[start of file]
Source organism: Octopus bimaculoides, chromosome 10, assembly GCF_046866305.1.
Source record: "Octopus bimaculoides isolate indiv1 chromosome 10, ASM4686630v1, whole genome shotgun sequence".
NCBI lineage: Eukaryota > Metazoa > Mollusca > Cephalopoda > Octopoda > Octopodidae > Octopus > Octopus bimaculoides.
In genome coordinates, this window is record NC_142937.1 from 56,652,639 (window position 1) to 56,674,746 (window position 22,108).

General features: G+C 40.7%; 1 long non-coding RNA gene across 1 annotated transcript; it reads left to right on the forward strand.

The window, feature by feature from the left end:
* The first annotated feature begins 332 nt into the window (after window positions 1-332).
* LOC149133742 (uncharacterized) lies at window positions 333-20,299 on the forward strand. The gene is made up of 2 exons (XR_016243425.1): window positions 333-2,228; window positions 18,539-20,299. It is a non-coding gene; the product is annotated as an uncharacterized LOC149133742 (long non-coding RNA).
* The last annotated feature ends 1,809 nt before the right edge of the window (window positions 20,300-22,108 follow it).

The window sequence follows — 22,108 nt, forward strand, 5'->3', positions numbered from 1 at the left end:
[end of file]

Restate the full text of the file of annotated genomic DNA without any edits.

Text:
Source organism: Octopus bimaculoides, chromosome 10, assembly GCF_046866305.1.
Source record: "Octopus bimaculoides isolate indiv1 chromosome 10, ASM4686630v1, whole genome shotgun sequence".
NCBI lineage: Eukaryota > Metazoa > Mollusca > Cephalopoda > Octopoda > Octopodidae > Octopus > Octopus bimaculoides.
In genome coordinates, this window is record NC_142937.1 from 56,652,639 (window position 1) to 56,674,746 (window position 22,108).

General features: G+C 40.7%; 1 long non-coding RNA gene across 1 annotated transcript; it reads left to right on the forward strand.

The window, feature by feature from the left end:
* The first annotated feature begins 332 nt into the window (after window positions 1-332).
* LOC149133742 (uncharacterized) lies at window positions 333-20,299 on the forward strand. The gene is made up of 2 exons (XR_016243425.1): window positions 333-2,228; window positions 18,539-20,299. It is a non-coding gene; the product is annotated as an uncharacterized LOC149133742 (long non-coding RNA).
* The last annotated feature ends 1,809 nt before the right edge of the window (window positions 20,300-22,108 follow it).

The window sequence follows — 22,108 nt, forward strand, 5'->3', positions numbered from 1 at the left end: